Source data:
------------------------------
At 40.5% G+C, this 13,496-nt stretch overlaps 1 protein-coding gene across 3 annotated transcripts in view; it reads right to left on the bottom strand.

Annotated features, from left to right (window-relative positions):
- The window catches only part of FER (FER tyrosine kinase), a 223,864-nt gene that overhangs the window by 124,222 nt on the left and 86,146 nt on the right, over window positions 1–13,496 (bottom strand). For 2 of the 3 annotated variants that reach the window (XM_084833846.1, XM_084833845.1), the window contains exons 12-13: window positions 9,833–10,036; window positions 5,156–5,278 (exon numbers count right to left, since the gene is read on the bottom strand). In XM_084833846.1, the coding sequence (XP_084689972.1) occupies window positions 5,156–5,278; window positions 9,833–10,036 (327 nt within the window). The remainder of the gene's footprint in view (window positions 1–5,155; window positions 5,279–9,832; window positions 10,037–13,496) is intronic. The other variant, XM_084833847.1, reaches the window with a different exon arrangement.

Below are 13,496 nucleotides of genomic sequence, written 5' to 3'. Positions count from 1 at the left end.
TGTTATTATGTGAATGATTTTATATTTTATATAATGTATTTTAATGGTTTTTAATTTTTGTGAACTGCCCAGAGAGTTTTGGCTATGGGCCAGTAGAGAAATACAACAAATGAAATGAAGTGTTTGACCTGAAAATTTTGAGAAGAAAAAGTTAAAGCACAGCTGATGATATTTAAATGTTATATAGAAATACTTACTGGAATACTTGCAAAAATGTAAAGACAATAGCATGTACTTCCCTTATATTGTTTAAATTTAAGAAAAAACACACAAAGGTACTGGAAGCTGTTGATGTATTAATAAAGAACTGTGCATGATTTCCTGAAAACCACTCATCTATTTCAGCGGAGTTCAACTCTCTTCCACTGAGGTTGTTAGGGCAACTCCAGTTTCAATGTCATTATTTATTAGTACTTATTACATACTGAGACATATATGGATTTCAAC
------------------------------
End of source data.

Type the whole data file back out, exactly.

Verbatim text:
At 40.5% G+C, this 13,496-nt stretch overlaps 1 protein-coding gene across 3 annotated transcripts in view; it reads right to left on the bottom strand.

Annotated features, from left to right (window-relative positions):
- The window catches only part of FER (FER tyrosine kinase), a 223,864-nt gene that overhangs the window by 124,222 nt on the left and 86,146 nt on the right, over window positions 1–13,496 (bottom strand). For 2 of the 3 annotated variants that reach the window (XM_084833846.1, XM_084833845.1), the window contains exons 12-13: window positions 9,833–10,036; window positions 5,156–5,278 (exon numbers count right to left, since the gene is read on the bottom strand). In XM_084833846.1, the coding sequence (XP_084689972.1) occupies window positions 5,156–5,278; window positions 9,833–10,036 (327 nt within the window). The remainder of the gene's footprint in view (window positions 1–5,155; window positions 5,279–9,832; window positions 10,037–13,496) is intronic. The other variant, XM_084833847.1, reaches the window with a different exon arrangement.

Below are 13,496 nucleotides of genomic sequence, written 5' to 3'. Positions count from 1 at the left end.
TGTTATTATGTGAATGATTTTATATTTTATATAATGTATTTTAATGGTTTTTAATTTTTGTGAACTGCCCAGAGAGTTTTGGCTATGGGCCAGTAGAGAAATACAACAAATGAAATGAAGTGTTTGACCTGAAAATTTTGAGAAGAAAAAGTTAAAGCACAGCTGATGATATTTAAATGTTATATAGAAATACTTACTGGAATACTTGCAAAAATGTAAAGACAATAGCATGTACTTCCCTTATATTGTTTAAATTTAAGAAAAAACACACAAAGGTACTGGAAGCTGTTGATGTATTAATAAAGAACTGTGCATGATTTCCTGAAAACCACTCATCTATTTCAGCGGAGTTCAACTCTCTTCCACTGAGGTTGTTAGGGCAACTCCAGTTTCAATGTCATTATTTATTAGTACTTATTACATACTGAGACATATATGGATTTCAAC